Katana destroys the bomb. Then something inexplicable happens, because the script has a quota of bizarre, nonsensical things that need to occur every issue. Katana gets the Dagger leader to surrender his forces by holding her blade to his throat.
Wait, I thought this was a suicide cult...? I thought they were all planning to die for their mission. I thought they wanted to punish Katana at the expense of millions of lives. Why would they give up when they have the numerical advantage? Why would they care about saving their leader? They're a suicide cult?!!
Threat averted, the ladies go to the airport where Tatsu tells the others she is leaving this joke of a team so she can have a solo series and a role in a Geoff Johns-written Justice League knockoff.
This is the closest we usually get to characterization, so naturally it feels cheap and forced and just horribly written. Look at what Starling says before the hug. Dinah offers to keep the team in Japan so they can help and Tatsu politely declines; then Starling says, "Stop fighting." That's not what fighting is, you stupid Mary-Sue flake!
After dropping a hint that Black Canary totally wants to #@$% Condor, Starling questions her about the freakiness of her power fluctuations. Dinah's explanation is a little vague, but almost suggests that her sonic scream used to be affected by her dead husband Kurt Lance, like he amplified her latent powers, and now it's happening again even though he's supposed to be dead.
In the end, we have a disappointing scene where the ladies discuss replacing Katana. I hate Batgirl's reasoning that there needs to be a fourth member. We don't get enough characterization for two characters per issue, let alone four. And of course, since this team needs more wildcards than it can responsibly handle, Batgirl's recommendation is a Talon assassin from the Court of Owls!
A new clue is teased about Dinah's past. We don't know what her sonic scream exactly is or where it comes from, but this makes it sound like Kurt Lance was pivotal to either its origin or her control over it.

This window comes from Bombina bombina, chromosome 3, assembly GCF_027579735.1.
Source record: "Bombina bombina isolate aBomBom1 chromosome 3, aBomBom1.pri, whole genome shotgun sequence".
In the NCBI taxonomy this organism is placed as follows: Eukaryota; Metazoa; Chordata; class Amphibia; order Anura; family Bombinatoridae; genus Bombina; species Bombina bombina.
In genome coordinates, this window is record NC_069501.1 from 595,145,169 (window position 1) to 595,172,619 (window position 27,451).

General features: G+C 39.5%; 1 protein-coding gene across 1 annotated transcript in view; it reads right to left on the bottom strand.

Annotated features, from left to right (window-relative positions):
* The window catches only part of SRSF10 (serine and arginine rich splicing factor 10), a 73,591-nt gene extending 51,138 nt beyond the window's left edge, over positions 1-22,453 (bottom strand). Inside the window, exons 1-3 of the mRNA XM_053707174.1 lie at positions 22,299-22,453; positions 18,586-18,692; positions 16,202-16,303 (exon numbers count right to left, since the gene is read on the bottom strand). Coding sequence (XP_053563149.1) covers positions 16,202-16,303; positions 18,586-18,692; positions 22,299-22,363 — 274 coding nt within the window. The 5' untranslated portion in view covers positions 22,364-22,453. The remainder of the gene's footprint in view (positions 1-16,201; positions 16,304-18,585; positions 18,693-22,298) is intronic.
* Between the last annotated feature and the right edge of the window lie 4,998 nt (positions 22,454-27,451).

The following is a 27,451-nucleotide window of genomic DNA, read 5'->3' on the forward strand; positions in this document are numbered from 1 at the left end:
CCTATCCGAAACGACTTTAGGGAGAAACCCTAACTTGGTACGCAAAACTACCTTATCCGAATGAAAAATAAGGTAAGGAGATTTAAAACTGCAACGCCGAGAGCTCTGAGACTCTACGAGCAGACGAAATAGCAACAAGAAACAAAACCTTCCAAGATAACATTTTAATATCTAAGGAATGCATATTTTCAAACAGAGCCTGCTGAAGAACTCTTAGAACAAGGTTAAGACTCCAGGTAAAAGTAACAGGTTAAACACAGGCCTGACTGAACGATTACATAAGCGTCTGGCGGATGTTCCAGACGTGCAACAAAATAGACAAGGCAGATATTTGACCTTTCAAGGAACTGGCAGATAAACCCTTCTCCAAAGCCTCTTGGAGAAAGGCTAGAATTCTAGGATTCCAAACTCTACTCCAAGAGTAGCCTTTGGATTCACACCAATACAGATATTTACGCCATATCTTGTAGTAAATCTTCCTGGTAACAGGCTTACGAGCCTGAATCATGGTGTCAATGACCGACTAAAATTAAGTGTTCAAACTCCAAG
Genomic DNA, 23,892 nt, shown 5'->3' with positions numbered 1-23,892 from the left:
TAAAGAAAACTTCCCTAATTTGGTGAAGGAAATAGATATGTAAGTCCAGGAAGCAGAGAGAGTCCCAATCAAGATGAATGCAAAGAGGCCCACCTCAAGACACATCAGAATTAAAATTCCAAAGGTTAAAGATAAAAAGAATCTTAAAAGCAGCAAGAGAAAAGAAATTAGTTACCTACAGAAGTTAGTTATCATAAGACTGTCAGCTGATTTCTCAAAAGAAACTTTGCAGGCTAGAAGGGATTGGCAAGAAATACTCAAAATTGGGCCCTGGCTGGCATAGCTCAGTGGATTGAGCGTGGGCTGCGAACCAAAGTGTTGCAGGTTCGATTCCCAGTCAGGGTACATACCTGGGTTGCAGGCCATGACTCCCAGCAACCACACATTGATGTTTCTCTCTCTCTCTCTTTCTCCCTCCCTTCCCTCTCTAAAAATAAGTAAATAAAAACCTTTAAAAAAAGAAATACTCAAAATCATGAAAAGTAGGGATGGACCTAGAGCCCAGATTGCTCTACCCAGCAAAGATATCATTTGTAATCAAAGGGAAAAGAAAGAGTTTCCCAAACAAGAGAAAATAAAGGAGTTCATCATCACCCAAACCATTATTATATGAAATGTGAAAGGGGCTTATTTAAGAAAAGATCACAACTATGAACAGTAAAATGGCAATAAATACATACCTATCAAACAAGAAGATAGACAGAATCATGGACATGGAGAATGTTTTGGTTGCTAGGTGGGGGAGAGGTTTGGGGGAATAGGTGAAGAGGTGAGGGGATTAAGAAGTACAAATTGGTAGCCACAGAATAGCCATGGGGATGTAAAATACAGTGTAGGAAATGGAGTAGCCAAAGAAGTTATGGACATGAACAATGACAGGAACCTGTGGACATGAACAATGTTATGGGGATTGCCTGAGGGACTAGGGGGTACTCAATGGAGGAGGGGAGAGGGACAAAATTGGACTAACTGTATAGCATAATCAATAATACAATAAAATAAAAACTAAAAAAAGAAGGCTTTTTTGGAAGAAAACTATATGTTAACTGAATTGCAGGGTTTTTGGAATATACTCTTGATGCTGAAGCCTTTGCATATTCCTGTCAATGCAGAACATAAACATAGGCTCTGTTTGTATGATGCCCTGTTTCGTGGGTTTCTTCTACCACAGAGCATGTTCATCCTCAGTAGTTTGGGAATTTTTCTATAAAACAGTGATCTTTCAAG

I'll miss Katana because of all the characters, she annoyed me the least. But I don't think Swierczynski ever knew what to do with her, including during this story arc where she was supposed to be the star. Her departure was abrupt and felt like a last-minute editorial decision.
Batgirl does nothing of interest in this issue. Neither does Starling, but nor does she say something stupid enough that I want to punch a wall.
I don't know that Condor needed to be in this issue. He didn't have to fetch the bomb; that could have been done by someone else or in some other way.
The Talon named Strix makes her first Birds of Prey appearance here. It's just a last page tease, so I'll have more to say next week... but is it too late to bring Poison Ivy back?
This series has beaten my standards down so low that I finished re-reading this issue and thought, Wow, easily one of the best issues so far. It's only after I think about it, when I analyze it, that I recognize all of the unanswered questions and unexplained decisions.
The art by Juan Jose Ryp was pretty good. Nothing about his style or composition really grabs me, but regular artist Romano Molenaar has had some problems in the past, so... I don't know. The art was fine.